Projekt Records: Classified ad., SPIN magazine, Juli 1990.[20]

Ethereal is strongly associated with the Projekt label, which had already used the term in 1987.[21] The label features some of the most well-known names of the US scene. Other labels that featured some of the leading lights of the movement were Tess Records (This Ascension, Trance to the Sun, Autumn),[22] Bedazzled (Siddal, Mistle Thrush, An April March)[23] and Yvy Records (Faith & Disease, Ninth Circle). Many of these labels and artists ceased activities over the years or changed their musical direction.

More recent bands who represent the genre are Autumn's Grey Solace, Tearwave, Melodyguild and Mercury's Antennae.

Notable artists[edit]

References[edit]

  1. ^ a b Danny Housman: "Elders of the Ethereal genre", Cocteau Twins Review, CMJ New Music Monthly, p.30, May 1996
  2. ^ a b c d e f Glasnost Wave magazine, issue #42, p.32/34, genre classification of the bands Trance to the Sun (album: "Ghost Forest"), This Ascension (album: "Light and Shade"), Soul Whirling Somewhere (album: "Eating the Sea"), Cocteau Twins and Lycia, Germany, April 1994
  3. ^ Encyclopedia Gothica
  4. ^ a b Propaganda, issue #19, p.19, New York, September 1992
  5. ^ Propaganda, issue #19, p.49, New York, September 1992
  6. ^ CMJ New Music: The Scene Is Now: Dark Wave, Issue 68, p. 48, April 1999
  7. ^ a b c Description of Relevant Music
  8. ^ a b c Glasnost Wave magazine, issue #44, p.11, interview with William Faith (Faith & The Muse, Tess Records), November/December 1994
  9. ^ Ben Sisario: The Pixies' Doolittle, Bloomsbury Academic 2006, ISBN 978-0826417749
  10. ^ Andy O'Reilly: Interview with the Cocteau Twins, Lime Lizard Magazine, October 1993
  11. ^ Uncut Music Magazine: Ether Madness, A collection of Cocteau Twins reviews
  12. ^ Cover Artwork of This Ascension's Light and Shade album.
  13. ^ Cover Artwork of Faith & Disease's Jardeu Blue single, photographed by Julia Margaret Cameron, pre-Raphaelite-influenced.
  14. ^ Simon Reynolds, SPIN magazine, p.56, April 1992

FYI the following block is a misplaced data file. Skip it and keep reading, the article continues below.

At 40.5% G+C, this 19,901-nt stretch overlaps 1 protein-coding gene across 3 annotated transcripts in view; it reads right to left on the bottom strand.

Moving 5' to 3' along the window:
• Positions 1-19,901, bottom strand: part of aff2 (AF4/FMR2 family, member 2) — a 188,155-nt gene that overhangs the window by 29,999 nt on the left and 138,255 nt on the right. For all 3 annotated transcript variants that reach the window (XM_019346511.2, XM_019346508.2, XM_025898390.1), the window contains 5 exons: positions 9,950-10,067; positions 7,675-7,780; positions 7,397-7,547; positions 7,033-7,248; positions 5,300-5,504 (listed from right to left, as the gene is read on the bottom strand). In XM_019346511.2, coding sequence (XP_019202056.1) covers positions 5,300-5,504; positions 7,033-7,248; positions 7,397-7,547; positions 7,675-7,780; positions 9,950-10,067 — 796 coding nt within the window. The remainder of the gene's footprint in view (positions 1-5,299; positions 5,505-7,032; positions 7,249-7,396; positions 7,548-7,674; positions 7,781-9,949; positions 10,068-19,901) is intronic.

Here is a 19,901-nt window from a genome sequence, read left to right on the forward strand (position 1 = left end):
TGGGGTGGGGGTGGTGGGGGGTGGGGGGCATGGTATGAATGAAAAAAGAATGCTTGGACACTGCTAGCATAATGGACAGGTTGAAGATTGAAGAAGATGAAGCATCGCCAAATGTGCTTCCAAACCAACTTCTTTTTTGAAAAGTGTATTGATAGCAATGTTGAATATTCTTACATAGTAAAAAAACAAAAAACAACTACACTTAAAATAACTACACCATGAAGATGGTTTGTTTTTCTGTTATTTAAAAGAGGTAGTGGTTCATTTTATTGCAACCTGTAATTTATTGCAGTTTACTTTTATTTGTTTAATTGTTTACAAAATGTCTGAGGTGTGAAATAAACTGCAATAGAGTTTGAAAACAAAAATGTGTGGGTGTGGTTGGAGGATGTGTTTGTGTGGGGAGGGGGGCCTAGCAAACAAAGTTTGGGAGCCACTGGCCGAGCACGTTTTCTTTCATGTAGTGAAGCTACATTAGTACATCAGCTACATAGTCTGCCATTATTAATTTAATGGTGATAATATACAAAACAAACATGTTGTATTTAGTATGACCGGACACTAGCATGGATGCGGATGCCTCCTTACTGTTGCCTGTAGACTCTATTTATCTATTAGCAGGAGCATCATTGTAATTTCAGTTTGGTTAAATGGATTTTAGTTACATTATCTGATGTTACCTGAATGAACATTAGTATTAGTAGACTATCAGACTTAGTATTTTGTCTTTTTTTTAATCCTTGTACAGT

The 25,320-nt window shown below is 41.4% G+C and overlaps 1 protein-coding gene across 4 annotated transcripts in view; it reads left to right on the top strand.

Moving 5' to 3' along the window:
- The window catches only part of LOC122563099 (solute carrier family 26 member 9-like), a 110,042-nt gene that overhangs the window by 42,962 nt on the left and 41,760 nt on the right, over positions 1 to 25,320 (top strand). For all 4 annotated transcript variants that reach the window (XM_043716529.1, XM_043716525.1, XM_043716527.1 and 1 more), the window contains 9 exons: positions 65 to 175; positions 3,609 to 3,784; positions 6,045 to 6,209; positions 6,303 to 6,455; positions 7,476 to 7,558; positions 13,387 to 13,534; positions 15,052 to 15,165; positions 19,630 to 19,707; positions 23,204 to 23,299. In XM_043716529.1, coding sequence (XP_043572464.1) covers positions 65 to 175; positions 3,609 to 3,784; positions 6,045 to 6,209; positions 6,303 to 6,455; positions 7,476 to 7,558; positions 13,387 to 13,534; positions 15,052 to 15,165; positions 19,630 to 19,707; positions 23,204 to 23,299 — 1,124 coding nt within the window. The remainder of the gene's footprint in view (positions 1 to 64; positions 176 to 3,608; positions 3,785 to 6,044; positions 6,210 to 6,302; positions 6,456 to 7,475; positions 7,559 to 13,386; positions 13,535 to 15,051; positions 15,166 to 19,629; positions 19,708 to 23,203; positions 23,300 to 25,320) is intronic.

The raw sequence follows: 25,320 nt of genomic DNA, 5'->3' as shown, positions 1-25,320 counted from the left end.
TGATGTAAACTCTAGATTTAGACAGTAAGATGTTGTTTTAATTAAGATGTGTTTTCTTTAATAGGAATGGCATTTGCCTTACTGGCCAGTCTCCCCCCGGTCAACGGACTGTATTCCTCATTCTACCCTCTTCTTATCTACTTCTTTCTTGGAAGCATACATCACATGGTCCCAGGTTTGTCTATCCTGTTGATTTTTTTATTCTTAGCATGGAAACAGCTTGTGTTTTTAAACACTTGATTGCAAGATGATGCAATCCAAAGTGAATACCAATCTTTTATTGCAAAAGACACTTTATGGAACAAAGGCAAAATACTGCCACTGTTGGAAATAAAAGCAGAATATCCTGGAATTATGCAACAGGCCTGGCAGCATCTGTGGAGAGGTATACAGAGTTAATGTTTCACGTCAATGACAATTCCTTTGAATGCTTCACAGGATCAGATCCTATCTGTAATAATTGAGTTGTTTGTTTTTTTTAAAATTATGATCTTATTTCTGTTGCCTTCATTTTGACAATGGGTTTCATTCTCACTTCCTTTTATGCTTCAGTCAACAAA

15. ^ Peter Buckley: The Rough Guide to Rock, p.212, Rough Guides 1999, ISBN 1858284570
  16. ^ Liisa Ladouceur: Encyclopedia Gothica, p.45, ECW Press 2011, ISBN 1770410244
  17. ^ Description from the official homepage of Siddal; see also their official MySpace site concerning influences.
  18. ^ Jim DeRogatis: Kaleidoscope Eyes. Psychedelic Rock from the 1960s to the 1990s, p.218, Fourth Estate Ltd. 1996, ISBN 1857025997
  19. ^ Michael Barclay, Ian A. D. Jack, Jason Schneider: Have Not Been the Same. The CanRock Renaissance, 1985-1995, ECW Press 2011, ISBN 1550229923
  20. ^ SPIN magazine: Classifieds, p.97, Juli 1990
  21. ^ Option music magazine, p.113, Sonic Options Network 1987
  22. ^ Kilpatrick, Nancy. The Goth Bible: A Compendium for the Darkly Inclined. New York: St. Martin's Griffin, 2004, ISBN 0-312-30696-2, p. 90.
  23. ^ Ben Greenman: ″Bedazzled Records. Ethereal and Ambient Pop artists.″ in Netmusic. Your Complete Guide to Rock and More on the Internet and Online Services, p.321, Random House Electronic Publishing 1995, ISBN 0679763856
  24. ^ Entry music magazine, issue #5/96, p.46, Germany, October/November 1996
  25. ^ Official Ostia website
  26. ^ Album review on CD Universe
  27. ^ Band page on Carpe Mortem Records
  28. ^ Band page on SoundClick
  29. ^ Tearwave biography & album reviews
  30. ^ http://thesensualists.bandcamp.com/track/resonator